Wednesday, February 02, 2005

It was a brand new half-gallon of Tillamook Chocolate Peanut Butter Ice Cream. I did the shopping for the household, and it was obvious that since Jim had arrived we were consuming, or should I say, he and Tim were consuming something greater than a pint a day, and we were almost out again. I was probably eating my share every couple of days, I was still breastfeeding then, but of course I have selectively forgotten anything about that. It was the Tim and Jim show, every night, they'd act coy, then the bowls would come out while I was getting the baby settled, maybe they'd have just a little they'd agree, as if maybe there was some question involved, and seconds later they'd both be scarfing down three scoops worth each, the same sheepish grin reflected on each of their faces when I walked into the kitchen.

Tim was staying with us while his wife was finishing up her job in Denver and he had needed to relocate to Portland and start his job before her. Jim, Tim's good buddy from Denver, was out for a visit - I wish I remember the whys 'cause I think there was a reason, but at this moment I don't. I just remember their easy banter, sitting on the redwood picnic table out back, joking and teasing each other the way brothers sometimes do, and the odd feeling of being a new mother, a host, and suddenly not Tim's closest friend anymore, and realizing why I couldn't be. But included - I don't want to make you think I felt left out, or even jealous. When they got going on some mimicked Saturday Night Live skit, or bad pun, or silly story all you could do was laugh along.

Or play tricks on them. This was nothing new to Tim by now, he'd been acquainted with my buggy sense of humor for years, but even so, I doubt he could imagine I'd be so diabolical. He was used to it showing up in something innocuous, like a drawer or an envelope or a shoe. Tossed around for fun. I had something worse in mind.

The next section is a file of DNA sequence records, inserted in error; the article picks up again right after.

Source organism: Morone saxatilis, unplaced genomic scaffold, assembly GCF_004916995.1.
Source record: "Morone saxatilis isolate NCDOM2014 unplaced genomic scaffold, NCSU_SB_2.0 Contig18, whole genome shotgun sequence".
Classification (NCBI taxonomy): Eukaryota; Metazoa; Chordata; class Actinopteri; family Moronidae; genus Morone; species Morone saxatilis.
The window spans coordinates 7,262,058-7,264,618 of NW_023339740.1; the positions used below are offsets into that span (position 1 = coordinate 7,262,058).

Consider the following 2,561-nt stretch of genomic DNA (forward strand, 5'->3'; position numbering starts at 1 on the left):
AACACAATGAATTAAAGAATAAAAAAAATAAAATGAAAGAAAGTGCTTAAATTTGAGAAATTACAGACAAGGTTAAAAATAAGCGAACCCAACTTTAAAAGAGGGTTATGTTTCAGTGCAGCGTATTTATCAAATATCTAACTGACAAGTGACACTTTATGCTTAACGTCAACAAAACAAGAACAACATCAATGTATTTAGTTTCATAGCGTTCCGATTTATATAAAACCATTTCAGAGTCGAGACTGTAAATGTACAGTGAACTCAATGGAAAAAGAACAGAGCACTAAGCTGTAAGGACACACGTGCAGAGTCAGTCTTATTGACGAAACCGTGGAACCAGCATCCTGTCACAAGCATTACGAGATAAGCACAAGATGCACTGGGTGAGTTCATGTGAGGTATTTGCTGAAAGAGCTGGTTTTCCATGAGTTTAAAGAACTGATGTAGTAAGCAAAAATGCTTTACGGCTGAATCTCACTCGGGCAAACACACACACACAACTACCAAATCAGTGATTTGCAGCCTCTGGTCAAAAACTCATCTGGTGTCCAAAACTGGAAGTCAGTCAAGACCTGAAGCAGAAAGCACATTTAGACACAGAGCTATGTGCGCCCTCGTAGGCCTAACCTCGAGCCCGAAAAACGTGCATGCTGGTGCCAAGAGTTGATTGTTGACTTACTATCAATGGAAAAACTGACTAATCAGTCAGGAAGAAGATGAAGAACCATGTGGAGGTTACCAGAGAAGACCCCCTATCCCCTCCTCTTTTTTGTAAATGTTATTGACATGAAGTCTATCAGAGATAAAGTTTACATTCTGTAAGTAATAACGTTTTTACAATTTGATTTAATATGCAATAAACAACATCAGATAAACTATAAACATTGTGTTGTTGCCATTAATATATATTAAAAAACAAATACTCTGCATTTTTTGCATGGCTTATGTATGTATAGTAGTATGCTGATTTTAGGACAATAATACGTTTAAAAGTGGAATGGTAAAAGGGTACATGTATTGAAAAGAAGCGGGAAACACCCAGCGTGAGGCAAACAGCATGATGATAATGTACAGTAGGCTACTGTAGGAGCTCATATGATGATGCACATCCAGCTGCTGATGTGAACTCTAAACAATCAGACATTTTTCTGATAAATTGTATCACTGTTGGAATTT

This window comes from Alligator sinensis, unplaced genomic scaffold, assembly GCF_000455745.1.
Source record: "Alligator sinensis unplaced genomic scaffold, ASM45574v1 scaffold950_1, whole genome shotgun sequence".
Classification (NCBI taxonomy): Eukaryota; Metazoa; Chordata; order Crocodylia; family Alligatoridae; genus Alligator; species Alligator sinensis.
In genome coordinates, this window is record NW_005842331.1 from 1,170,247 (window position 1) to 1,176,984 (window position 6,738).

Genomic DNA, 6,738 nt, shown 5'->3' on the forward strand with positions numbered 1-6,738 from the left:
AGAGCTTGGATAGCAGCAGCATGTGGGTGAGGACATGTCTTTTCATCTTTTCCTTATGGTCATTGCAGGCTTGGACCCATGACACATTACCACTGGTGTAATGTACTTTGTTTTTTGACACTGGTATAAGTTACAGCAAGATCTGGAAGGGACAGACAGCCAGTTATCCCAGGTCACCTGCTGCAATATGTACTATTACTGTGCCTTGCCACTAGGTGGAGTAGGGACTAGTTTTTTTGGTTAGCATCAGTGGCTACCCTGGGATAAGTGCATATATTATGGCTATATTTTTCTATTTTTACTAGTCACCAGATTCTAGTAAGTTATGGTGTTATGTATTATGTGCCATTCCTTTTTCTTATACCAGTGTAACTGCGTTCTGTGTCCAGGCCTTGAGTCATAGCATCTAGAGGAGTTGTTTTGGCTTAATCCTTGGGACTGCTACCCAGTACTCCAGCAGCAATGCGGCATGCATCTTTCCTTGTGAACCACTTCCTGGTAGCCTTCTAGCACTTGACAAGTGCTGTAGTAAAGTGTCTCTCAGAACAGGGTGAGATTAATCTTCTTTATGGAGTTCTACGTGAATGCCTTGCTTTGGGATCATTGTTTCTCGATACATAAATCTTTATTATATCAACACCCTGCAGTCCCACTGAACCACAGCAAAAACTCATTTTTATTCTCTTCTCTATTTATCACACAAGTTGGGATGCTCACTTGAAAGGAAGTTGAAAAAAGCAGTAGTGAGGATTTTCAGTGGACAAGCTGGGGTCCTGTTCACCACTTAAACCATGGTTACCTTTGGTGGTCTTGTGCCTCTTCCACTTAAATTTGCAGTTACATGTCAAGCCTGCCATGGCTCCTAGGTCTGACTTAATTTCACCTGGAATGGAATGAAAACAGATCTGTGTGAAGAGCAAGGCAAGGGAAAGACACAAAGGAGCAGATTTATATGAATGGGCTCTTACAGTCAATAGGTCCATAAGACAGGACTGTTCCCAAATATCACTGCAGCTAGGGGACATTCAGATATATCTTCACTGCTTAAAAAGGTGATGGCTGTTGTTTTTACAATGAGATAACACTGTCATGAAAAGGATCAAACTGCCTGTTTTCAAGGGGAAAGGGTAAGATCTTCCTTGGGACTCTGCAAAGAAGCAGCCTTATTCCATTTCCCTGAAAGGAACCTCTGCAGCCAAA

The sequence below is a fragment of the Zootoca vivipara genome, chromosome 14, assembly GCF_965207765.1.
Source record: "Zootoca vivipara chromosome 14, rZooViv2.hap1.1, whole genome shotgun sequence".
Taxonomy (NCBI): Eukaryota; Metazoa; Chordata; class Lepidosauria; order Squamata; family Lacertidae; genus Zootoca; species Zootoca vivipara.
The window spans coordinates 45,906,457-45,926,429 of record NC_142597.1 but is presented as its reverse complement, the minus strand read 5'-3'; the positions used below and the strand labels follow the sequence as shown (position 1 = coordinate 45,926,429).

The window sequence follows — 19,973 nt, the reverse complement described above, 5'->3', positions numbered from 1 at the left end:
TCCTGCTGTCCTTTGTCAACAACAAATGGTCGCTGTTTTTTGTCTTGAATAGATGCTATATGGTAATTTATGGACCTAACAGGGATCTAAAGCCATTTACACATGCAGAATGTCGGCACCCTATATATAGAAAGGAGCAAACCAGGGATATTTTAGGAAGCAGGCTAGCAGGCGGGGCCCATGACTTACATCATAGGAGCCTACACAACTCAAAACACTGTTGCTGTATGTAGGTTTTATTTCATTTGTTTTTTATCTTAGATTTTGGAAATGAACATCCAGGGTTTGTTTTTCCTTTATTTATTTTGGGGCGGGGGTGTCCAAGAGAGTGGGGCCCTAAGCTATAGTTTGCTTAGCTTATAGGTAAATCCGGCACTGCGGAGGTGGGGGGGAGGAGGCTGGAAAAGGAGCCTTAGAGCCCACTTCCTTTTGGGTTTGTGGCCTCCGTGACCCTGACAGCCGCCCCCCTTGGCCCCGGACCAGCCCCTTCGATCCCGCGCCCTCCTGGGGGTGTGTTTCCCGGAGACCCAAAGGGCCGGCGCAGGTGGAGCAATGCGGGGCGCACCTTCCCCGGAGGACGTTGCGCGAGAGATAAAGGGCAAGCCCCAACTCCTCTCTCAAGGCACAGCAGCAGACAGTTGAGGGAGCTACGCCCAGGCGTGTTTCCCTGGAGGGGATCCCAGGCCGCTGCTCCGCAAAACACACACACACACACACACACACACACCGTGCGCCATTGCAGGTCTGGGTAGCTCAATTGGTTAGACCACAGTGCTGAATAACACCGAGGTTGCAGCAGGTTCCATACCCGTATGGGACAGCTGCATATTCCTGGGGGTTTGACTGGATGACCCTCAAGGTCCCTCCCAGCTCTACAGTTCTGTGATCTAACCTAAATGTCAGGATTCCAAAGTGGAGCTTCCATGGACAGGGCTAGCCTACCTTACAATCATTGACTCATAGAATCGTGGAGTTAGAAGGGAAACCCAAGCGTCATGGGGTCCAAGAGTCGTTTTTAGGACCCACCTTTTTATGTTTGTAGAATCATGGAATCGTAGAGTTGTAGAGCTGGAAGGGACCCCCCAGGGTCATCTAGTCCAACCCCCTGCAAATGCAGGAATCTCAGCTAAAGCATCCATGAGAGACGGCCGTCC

I carefully scooped out a shallow spoonful, placed our friendly 3 inch critter in the hollow, replaced the scoop of ice cream, patted it all down and smoothed out the top, and replaced the lid on the carton. The chocolate peanut butter flavor, their favorite, was great camouflage for it. There are gobs and patties of peanut butter that have a pretty solid texture mixed throughout, so that digging in a spoon, you wouldn't think a bit of resistance was unusual. You'd just dig to the side of it, to be sure you got the whole clump of peanut butter, which would have been fine, until the hairy legs dangled off the edge of the spoon. When this scenario came to fruition, Jim hollered and dropped the spoon and the bowl, hopping backwards. Tim understood immediately the artificial nature of the beast, but Jim thought he had a real, intact frozen bug and isn't that what we all fear most? All those stories about the bugs that get into our food during processing brought to life in that second in our kitchen. Even when it was uncovered and rinsed off, he couldn't eat the ice cream that night.

At that point they declared war on us. My favorite volley was when they concealed my beetle buddy in a sealed box of Corn Chex. Or should I say resealed? Breakfast is a new and interesting experience with a 3-inch cockroach tumbling out of a brand new box of cereal into your bowl at 7AM. (There was a summer in college when I boarded in a frat house and that sort of thing happened for real, but that's another story. Might have something to do with the particular critter I choose to play my tricks with now.) The great thing about a giant rubber cockroach is that, not unlike its real cousins, it can slip into just about anyplace unnoticed. Something about the shape I guess.

So Miguel, while you were voted most likely to marry a cockroach, I would probably earn most likely to parry with one. He's in the drawer by the fridge (unless you are so unlucky as to find him in your dessert.) Only serious marriage proposals from suitable boys will be responded to.

Buy your own here

This page is powered by Blogger. Isn't yours?